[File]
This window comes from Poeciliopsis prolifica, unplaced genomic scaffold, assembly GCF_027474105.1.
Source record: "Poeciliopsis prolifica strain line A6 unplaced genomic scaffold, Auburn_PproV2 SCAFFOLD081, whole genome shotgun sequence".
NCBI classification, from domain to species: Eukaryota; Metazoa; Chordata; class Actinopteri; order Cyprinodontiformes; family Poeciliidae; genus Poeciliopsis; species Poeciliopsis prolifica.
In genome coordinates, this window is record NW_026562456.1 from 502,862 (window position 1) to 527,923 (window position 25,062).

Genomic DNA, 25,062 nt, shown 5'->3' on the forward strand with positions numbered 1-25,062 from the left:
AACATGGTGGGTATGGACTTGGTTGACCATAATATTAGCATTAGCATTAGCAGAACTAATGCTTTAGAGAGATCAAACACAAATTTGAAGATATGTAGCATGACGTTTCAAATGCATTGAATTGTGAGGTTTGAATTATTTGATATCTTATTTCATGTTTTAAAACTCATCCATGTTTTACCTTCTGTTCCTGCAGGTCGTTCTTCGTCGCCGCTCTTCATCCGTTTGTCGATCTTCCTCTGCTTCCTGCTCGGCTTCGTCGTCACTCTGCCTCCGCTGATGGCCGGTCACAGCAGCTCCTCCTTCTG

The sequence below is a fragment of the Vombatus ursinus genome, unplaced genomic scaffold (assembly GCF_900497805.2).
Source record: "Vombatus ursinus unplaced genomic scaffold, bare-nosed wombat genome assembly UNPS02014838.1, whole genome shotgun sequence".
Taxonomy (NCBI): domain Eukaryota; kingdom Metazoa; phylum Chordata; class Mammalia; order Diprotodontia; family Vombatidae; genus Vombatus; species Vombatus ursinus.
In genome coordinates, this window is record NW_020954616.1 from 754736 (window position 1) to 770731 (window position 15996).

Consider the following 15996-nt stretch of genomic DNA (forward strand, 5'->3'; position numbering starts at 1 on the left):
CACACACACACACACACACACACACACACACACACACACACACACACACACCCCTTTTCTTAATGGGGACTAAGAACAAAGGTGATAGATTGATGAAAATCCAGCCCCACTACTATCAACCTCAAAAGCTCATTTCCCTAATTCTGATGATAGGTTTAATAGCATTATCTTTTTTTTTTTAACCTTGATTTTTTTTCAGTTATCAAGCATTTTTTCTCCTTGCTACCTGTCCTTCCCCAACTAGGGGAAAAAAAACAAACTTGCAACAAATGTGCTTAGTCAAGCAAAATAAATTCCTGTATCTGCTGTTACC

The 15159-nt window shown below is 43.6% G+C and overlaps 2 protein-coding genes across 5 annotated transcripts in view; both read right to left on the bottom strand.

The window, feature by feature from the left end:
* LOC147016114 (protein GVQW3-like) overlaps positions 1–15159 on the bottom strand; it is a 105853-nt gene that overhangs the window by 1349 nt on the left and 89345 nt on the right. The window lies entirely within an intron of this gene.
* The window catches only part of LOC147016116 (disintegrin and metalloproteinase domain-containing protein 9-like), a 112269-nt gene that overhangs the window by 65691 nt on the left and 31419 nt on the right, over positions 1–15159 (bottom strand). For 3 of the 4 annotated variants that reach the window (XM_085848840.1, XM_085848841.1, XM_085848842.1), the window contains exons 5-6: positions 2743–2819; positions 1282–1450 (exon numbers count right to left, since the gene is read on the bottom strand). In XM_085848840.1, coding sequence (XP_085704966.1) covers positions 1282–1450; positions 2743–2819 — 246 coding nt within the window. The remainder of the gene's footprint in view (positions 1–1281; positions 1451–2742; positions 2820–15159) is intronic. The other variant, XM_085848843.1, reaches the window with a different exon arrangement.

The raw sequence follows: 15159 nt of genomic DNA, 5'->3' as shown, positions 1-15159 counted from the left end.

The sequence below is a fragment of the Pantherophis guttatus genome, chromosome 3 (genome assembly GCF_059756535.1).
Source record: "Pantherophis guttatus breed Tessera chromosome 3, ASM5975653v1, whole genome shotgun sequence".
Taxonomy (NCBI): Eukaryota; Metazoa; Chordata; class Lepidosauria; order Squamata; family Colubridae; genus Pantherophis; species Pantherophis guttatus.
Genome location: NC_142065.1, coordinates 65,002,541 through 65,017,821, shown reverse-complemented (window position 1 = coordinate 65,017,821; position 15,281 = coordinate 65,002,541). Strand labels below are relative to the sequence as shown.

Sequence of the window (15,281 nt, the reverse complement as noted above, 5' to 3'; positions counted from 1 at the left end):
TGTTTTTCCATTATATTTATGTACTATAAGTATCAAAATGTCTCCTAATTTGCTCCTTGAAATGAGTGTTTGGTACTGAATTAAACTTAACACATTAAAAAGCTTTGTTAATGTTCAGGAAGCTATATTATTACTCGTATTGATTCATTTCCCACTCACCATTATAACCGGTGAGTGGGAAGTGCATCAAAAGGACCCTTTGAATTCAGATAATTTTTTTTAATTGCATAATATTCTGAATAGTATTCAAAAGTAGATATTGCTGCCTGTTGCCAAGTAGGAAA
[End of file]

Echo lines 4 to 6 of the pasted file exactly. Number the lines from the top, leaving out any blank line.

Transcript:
In genome coordinates, this window is record NW_026562456.1 from 502,862 (window position 1) to 527,923 (window position 25,062).

Genomic DNA, 25,062 nt, shown 5'->3' on the forward strand with positions numbered 1-25,062 from the left:
AACATGGTGGGTATGGACTTGGTTGACCATAATATTAGCATTAGCATTAGCAGAACTAATGCTTTAGAGAGATCAAACACAAATTTGAAGATATGTAGCATGACGTTTCAAATGCATTGAATTGTGAGGTTTGAATTATTTGATATCTTATTTCATGTTTTAAAACTCATCCATGTTTTACCTTCTGTTCCTGCAGGTCGTTCTTCGTCGCCGCTCTTCATCCGTTTGTCGATCTTCCTCTGCTTCCTGCTCGGCTTCGTCGTCACTCTGCCTCCGCTGATGGCCGGTCACAGCAGCTCCTCCTTCTG